This is feedback from Luno’s country manager for South Africa, Christo de Wit, who told Daily Investor in an interview that the country’s regulators have moved far quicker than their peers.
“I think there initially was a lot of confusion, and a lot of people did not understand, you know, what cryptocurrencies and what Bitcoin was,” De Wit said.
However, research from the Financial Sector Conduct Authority (FSCA) revealed that South over 5.8 million South Africans own crypto assets, with Bitcoin being the most popular.
“I don’t think that by any means crypto is in the mainstream yet, but it is growing strongly in South Africa, and this will only accelerate in the coming years,” he said.
De Wit said widespread adoption of cryptocurrencies will first come as a result of it being used as an alternative asset class in which South Africans can invest.
This perception is key to getting a majority of South Africans to hold, invest in, and interact with crypto.
The driving force behind this shift in perception is the declaration of crypto as a financial product by the FSCA in October 2022 and the creation of a regulatory framework around it.
De Wit explained that South Africa’s regulators have taken a proactive approach with regard to crypto and have engaged with the sector for several years.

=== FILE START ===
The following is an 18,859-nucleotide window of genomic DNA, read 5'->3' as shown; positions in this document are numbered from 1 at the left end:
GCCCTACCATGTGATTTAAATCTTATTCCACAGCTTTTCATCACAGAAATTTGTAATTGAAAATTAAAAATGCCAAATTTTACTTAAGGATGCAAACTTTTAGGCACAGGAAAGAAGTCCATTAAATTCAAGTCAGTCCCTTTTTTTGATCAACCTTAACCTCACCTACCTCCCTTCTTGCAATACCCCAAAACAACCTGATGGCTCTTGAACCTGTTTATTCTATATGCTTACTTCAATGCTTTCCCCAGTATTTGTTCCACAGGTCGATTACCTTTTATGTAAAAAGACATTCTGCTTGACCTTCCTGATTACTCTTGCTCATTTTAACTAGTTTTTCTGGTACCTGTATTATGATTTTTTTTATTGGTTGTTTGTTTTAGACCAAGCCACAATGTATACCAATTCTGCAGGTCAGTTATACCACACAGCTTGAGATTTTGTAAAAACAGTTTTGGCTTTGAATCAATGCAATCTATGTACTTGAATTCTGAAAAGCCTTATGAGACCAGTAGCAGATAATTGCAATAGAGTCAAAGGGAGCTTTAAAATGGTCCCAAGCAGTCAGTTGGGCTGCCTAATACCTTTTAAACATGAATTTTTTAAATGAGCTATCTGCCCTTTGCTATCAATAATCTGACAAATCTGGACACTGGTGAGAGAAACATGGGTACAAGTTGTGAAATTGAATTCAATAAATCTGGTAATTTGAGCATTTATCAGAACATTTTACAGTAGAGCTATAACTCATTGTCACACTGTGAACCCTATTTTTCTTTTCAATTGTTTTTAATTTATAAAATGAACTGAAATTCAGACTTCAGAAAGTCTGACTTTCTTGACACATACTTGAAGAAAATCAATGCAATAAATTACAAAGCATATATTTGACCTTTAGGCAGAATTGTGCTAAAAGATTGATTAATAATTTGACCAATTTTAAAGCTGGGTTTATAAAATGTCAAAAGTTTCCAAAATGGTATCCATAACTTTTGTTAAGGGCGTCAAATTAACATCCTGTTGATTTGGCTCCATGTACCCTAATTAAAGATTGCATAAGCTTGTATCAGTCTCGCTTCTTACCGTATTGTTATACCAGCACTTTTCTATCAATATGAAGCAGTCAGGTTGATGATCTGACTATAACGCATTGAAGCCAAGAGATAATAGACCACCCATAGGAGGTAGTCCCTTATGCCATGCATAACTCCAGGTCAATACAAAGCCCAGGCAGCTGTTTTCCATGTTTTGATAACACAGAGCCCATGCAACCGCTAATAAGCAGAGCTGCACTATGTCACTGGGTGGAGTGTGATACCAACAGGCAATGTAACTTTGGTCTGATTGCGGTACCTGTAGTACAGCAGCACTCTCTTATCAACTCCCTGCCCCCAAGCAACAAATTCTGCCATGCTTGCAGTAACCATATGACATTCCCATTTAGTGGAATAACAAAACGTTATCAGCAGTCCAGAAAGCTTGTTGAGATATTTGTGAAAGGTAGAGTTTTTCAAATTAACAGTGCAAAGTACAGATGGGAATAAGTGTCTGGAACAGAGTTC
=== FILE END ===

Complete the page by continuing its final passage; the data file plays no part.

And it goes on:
Licences from the FSCA are pending for several crypto providers, including Luno. De Wit expects an announcement to be made soon regarding the awarding of licences.
The FSCA and other financial regulators have not clamped down on crypto as some of their international peers have.
De Wit said the approach of banning crypto mining and trading is counterproductive as all it does is push crypto activity into the black market with no oversight.
However, a clampdown is coming following the release of the FSCA’s Crypto Asset Market Study.
“It will place us in a position where we know how we could respond in terms of our regulatory frameworks, licencing of products, and supervision,” the head of the regulator’s fintech division, Awelani Rahulani, previously said.
Rahulani emphasised that the crypto trading industry is still small compared to the traditional finance sector.
However, this does not mean that the industry does not pose a risk to financial stability as crypto products are used by ordinary South Africans who also engage with the broader economy and traditional finance sector.
“This has put us in a position whereby we have to put measures into place to make sure that we are about to regulate and monitor this space very closely,” Rahulani said.
“There has been a movement away from a ‘wait and see’ approach to more active regulation. We plan on regulating the space,” Rahulani said.
“We are monitoring the sector very closely and definitely have the enforcement within the organisation.”
De Wit urged regulators to focus on protecting consumers and tackling bad actors rather than taking a staunch approach to regulating the sector.
This article was first published by Daily Investor and is reproduced with permission.